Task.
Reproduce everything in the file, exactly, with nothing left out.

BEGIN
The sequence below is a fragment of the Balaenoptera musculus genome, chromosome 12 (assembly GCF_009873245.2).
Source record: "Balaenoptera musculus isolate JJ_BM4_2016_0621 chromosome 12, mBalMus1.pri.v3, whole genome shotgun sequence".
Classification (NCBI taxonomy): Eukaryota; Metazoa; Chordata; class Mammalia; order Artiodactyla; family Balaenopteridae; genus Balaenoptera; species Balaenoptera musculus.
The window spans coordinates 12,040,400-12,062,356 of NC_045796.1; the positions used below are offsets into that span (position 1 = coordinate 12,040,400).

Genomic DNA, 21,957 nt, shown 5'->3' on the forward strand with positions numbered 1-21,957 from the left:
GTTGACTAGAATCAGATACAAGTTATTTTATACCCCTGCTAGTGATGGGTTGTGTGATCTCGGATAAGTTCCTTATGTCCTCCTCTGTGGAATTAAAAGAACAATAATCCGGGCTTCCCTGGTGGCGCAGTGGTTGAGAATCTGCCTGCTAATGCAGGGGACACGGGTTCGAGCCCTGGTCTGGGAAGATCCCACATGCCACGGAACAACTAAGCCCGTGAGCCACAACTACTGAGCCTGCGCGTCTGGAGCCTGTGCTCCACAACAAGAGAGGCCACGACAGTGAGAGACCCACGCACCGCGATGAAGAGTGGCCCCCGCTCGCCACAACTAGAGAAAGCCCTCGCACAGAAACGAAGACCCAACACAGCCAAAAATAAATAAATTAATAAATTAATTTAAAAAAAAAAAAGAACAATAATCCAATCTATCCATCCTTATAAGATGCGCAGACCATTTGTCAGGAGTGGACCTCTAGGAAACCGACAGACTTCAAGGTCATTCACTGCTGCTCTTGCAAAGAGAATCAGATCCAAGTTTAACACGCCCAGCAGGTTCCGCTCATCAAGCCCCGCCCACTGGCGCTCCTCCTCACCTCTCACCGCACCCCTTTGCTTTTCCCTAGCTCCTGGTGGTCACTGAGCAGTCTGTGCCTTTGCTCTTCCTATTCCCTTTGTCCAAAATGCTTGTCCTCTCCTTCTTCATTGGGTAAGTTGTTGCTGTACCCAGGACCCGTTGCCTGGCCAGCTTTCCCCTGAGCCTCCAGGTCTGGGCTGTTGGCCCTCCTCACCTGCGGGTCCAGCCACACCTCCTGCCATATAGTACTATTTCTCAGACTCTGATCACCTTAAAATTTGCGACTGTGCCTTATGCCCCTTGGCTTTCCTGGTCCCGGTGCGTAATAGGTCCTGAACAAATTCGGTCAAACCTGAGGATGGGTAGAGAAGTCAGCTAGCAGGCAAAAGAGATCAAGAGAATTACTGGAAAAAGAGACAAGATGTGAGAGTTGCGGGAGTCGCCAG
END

The sequence below is a fragment of the Balaenoptera musculus genome, chromosome 12 (assembly GCF_009873245.2).
Source record: "Balaenoptera musculus isolate JJ_BM4_2016_0621 chromosome 12, mBalMus1.pri.v3, whole genome shotgun sequence".
Classification (NCBI taxonomy): Eukaryota; Metazoa; Chordata; class Mammalia; order Artiodactyla; family Balaenopteridae; genus Balaenoptera; species Balaenoptera musculus.
The window spans coordinates 12,040,400-12,062,356 of NC_045796.1; the positions used below are offsets into that span (position 1 = coordinate 12,040,400).

Genomic DNA, 21,957 nt, shown 5'->3' on the forward strand with positions numbered 1-21,957 from the left:
GTTGACTAGAATCAGATACAAGTTATTTTATACCCCTGCTAGTGATGGGTTGTGTGATCTCGGATAAGTTCCTTATGTCCTCCTCTGTGGAATTAAAAGAACAATAATCCGGGCTTCCCTGGTGGCGCAGTGGTTGAGAATCTGCCTGCTAATGCAGGGGACACGGGTTCGAGCCCTGGTCTGGGAAGATCCCACATGCCACGGAACAACTAAGCCCGTGAGCCACAACTACTGAGCCTGCGCGTCTGGAGCCTGTGCTCCACAACAAGAGAGGCCACGACAGTGAGAGACCCACGCACCGCGATGAAGAGTGGCCCCCGCTCGCCACAACTAGAGAAAGCCCTCGCACAGAAACGAAGACCCAACACAGCCAAAAATAAATAAATTAATAAATTAATTTAAAAAAAAAAAAGAACAATAATCCAATCTATCCATCCTTATAAGATGCGCAGACCATTTGTCAGGAGTGGACCTCTAGGAAACCGACAGACTTCAAGGTCATTCACTGCTGCTCTTGCAAAGAGAATCAGATCCAAGTTTAACACGCCCAGCAGGTTCCGCTCATCAAGCCCCGCCCACTGGCGCTCCTCCTCACCTCTCACCGCACCCCTTTGCTTTTCCCTAGCTCCTGGTGGTCACTGAGCAGTCTGTGCCTTTGCTCTTCCTATTCCCTTTGTCCAAAATGCTTGTCCTCTCCTTCTTCATTGGGTAAGTTGTTGCTGTACCCAGGACCCGTTGCCTGGCCAGCTTTCCCCTGAGCCTCCAGGTCTGGGCTGTTGGCCCTCCTCACCTGCGGGTCCAGCCACACCTCCTGCCATATAGTACTATTTCTCAGACTCTGATCACCTTAAAATTTGCGACTGTGCCTTATGCCCCTTGGCTTTCCTGGTCCCGGTGCGTAATAGGTCCTGAACAAATTCGGTCAAACCTGAGGATGGGTAGAGAAGTCAGCTAGCAGGCAAAAGAGATCAAGAGAATTACTGGAAAAAGAGACAAGATGTGAGAGTTGCGGGAGTCGCCAG